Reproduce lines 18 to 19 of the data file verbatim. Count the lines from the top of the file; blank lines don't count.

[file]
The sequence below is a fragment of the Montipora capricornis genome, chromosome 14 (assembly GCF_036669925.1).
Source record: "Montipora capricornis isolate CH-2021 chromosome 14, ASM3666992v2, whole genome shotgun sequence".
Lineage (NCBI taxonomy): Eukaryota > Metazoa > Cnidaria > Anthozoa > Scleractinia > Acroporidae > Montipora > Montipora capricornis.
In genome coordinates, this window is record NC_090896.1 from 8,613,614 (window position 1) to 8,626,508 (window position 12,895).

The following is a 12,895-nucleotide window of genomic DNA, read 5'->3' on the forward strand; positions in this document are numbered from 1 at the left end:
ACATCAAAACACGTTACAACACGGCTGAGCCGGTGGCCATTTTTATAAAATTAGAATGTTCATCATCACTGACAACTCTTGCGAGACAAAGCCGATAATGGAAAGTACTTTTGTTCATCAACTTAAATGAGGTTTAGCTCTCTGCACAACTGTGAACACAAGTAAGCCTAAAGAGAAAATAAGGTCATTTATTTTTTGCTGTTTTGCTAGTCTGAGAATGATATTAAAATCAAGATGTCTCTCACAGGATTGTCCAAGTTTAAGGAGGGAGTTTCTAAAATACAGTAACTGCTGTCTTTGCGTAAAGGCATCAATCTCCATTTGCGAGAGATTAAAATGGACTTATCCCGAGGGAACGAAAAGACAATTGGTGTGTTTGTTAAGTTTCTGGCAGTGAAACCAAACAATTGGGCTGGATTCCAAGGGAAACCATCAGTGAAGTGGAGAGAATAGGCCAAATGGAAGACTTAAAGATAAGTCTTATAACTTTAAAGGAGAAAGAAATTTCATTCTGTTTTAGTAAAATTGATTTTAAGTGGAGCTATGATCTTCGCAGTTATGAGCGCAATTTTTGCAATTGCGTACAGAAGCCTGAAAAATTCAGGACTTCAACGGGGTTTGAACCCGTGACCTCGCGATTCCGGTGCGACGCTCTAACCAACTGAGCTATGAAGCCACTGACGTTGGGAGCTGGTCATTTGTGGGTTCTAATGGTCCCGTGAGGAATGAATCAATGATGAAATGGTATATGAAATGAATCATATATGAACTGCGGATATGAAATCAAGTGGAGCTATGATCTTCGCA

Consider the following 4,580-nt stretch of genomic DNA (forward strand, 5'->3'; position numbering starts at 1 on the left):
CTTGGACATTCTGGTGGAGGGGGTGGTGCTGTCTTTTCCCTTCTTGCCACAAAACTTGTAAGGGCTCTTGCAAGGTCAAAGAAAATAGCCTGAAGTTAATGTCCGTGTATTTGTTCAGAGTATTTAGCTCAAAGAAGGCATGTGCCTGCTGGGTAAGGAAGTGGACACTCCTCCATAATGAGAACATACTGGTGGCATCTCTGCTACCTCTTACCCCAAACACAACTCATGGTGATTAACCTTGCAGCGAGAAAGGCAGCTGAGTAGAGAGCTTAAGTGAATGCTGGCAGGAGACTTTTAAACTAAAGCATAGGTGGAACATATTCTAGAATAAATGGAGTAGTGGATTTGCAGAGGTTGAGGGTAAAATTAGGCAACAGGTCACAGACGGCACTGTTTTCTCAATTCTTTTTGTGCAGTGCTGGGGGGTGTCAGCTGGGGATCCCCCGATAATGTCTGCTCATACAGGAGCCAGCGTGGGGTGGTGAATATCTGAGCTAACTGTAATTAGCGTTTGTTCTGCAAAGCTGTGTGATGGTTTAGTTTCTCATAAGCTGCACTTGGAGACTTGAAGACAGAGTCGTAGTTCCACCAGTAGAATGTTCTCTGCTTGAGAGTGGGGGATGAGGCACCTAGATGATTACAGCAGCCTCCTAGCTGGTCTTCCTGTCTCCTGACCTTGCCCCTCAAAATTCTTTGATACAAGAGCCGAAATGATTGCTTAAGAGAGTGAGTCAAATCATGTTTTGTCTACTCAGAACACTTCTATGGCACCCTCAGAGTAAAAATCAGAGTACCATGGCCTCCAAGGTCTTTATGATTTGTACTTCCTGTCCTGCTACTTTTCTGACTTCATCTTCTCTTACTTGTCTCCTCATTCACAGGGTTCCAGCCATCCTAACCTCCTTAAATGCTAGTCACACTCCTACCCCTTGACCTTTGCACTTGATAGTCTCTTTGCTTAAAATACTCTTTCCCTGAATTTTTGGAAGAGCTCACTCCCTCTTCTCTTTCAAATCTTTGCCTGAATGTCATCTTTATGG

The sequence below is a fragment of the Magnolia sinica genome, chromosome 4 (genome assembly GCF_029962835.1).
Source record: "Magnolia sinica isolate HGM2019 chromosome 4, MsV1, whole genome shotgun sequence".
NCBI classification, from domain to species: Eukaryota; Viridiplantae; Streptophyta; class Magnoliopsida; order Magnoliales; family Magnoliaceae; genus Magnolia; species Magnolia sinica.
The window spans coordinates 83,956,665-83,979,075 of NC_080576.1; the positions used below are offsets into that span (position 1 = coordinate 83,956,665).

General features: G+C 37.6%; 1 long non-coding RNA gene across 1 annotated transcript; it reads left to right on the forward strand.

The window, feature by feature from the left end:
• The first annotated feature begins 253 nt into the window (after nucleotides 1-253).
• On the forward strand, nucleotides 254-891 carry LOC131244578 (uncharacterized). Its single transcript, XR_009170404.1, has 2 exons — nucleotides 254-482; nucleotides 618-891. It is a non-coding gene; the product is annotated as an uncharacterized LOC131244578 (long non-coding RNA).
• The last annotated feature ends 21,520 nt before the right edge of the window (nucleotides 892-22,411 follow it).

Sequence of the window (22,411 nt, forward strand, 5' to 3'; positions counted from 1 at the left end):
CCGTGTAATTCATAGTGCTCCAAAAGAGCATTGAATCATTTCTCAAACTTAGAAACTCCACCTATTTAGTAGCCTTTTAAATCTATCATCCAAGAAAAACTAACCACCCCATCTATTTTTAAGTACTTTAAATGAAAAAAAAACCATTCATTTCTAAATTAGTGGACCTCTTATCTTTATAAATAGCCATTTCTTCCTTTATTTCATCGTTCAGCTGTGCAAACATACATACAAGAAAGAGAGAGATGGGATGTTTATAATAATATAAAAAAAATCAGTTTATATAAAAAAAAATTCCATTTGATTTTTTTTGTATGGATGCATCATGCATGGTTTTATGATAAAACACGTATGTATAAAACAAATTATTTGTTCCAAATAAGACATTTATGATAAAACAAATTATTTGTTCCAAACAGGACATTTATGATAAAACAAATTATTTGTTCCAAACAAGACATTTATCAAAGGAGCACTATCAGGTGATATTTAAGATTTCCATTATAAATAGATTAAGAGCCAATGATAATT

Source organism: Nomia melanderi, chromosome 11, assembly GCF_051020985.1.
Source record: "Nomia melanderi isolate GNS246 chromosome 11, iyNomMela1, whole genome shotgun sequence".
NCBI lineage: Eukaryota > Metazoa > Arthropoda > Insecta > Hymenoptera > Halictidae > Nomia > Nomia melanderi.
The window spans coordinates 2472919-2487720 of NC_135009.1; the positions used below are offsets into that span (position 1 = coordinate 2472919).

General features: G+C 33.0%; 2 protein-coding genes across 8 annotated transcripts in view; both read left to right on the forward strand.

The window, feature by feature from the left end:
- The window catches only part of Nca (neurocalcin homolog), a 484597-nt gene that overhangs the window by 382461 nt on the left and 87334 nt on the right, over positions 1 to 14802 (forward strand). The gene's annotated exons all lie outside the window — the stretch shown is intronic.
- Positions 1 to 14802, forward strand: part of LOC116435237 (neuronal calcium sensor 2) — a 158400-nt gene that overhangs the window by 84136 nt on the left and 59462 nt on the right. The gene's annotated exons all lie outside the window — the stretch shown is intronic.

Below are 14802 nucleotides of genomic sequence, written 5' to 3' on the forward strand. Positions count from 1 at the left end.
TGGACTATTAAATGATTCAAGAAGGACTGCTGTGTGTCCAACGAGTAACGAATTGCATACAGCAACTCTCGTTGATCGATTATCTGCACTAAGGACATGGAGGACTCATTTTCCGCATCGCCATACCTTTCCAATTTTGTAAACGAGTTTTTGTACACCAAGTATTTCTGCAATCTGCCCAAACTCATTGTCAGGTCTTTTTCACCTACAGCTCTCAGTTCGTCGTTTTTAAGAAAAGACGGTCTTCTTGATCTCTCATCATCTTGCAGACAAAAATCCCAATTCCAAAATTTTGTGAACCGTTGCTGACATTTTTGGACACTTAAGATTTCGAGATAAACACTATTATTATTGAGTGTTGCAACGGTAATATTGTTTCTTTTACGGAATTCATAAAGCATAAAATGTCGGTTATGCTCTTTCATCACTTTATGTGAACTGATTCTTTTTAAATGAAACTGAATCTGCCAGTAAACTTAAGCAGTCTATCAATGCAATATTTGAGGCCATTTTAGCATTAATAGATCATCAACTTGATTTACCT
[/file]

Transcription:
Sequence of the window (22,411 nt, forward strand, 5' to 3'; positions counted from 1 at the left end):
CCGTGTAATTCATAGTGCTCCAAAAGAGCATTGAATCATTTCTCAAACTTAGAAACTCCACCTATTTAGTAGCCTTTTAAATCTATCATCCAAGAAAAACTAACCACCCCATCTATTTTTAAGTACTTTAAATGAAAAAAAAACCATTCATTTCTAAATTAGTGGACCTCTTATCTTTATAAATAGCCATTTCTTCCTTTATTTCATCGTTCAGCTGTGCAAACATACATACAAGAAAGAGAGAGATGGGATGTTTATAATAATATAAAAAAAATCAGTTTATATAAAAAAAAATTCCATTTGATTTTTTTTGTATGGATGCATCATGCATGGTTTTATGATAAAACACGTATGTATAAAACAAATTATTTGTTCCAAATAAGACATTTATGATAAAACAAATTATTTGTTCCAAACAGGACATTTATGATAAAACAAATTATTTGTTCCAAACAAGACATTTATCAAAGGAGCACTATCAGGTGATATTTAAGATTTCCATTATAAATAGATTAAGAGCCAATGATAATT